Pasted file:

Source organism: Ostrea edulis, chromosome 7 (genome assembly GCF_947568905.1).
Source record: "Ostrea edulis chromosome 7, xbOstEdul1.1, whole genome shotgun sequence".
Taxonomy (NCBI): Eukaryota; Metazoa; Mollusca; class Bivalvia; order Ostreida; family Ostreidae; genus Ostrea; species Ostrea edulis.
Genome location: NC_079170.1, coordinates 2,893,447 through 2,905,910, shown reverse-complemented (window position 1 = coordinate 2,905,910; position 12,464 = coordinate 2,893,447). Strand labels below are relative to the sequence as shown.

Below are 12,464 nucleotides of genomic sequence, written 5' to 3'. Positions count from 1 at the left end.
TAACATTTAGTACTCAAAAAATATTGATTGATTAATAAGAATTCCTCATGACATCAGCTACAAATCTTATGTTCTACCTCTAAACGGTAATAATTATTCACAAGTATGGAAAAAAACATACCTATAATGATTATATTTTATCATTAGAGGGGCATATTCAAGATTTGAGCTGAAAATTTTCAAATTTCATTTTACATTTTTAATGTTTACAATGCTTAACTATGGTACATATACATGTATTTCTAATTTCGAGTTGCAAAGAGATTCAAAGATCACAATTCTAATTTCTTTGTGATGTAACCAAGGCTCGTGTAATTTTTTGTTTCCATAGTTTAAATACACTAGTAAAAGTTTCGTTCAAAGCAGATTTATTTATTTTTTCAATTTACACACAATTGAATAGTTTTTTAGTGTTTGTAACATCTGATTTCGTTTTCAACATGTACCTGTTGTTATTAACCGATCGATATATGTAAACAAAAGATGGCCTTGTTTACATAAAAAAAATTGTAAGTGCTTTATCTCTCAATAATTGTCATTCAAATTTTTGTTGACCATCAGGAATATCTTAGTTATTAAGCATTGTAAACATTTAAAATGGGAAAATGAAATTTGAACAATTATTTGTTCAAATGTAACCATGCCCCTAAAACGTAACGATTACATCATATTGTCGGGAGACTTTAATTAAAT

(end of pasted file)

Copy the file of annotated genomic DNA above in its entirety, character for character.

Source organism: Ostrea edulis, chromosome 7 (genome assembly GCF_947568905.1).
Source record: "Ostrea edulis chromosome 7, xbOstEdul1.1, whole genome shotgun sequence".
Taxonomy (NCBI): Eukaryota; Metazoa; Mollusca; class Bivalvia; order Ostreida; family Ostreidae; genus Ostrea; species Ostrea edulis.
Genome location: NC_079170.1, coordinates 2,893,447 through 2,905,910, shown reverse-complemented (window position 1 = coordinate 2,905,910; position 12,464 = coordinate 2,893,447). Strand labels below are relative to the sequence as shown.

Below are 12,464 nucleotides of genomic sequence, written 5' to 3'. Positions count from 1 at the left end.
TAACATTTAGTACTCAAAAAATATTGATTGATTAATAAGAATTCCTCATGACATCAGCTACAAATCTTATGTTCTACCTCTAAACGGTAATAATTATTCACAAGTATGGAAAAAAACATACCTATAATGATTATATTTTATCATTAGAGGGGCATATTCAAGATTTGAGCTGAAAATTTTCAAATTTCATTTTACATTTTTAATGTTTACAATGCTTAACTATGGTACATATACATGTATTTCTAATTTCGAGTTGCAAAGAGATTCAAAGATCACAATTCTAATTTCTTTGTGATGTAACCAAGGCTCGTGTAATTTTTTGTTTCCATAGTTTAAATACACTAGTAAAAGTTTCGTTCAAAGCAGATTTATTTATTTTTTCAATTTACACACAATTGAATAGTTTTTTAGTGTTTGTAACATCTGATTTCGTTTTCAACATGTACCTGTTGTTATTAACCGATCGATATATGTAAACAAAAGATGGCCTTGTTTACATAAAAAAAATTGTAAGTGCTTTATCTCTCAATAATTGTCATTCAAATTTTTGTTGACCATCAGGAATATCTTAGTTATTAAGCATTGTAAACATTTAAAATGGGAAAATGAAATTTGAACAATTATTTGTTCAAATGTAACCATGCCCCTAAAACGTAACGATTACATCATATTGTCGGGAGACTTTAATTAAAT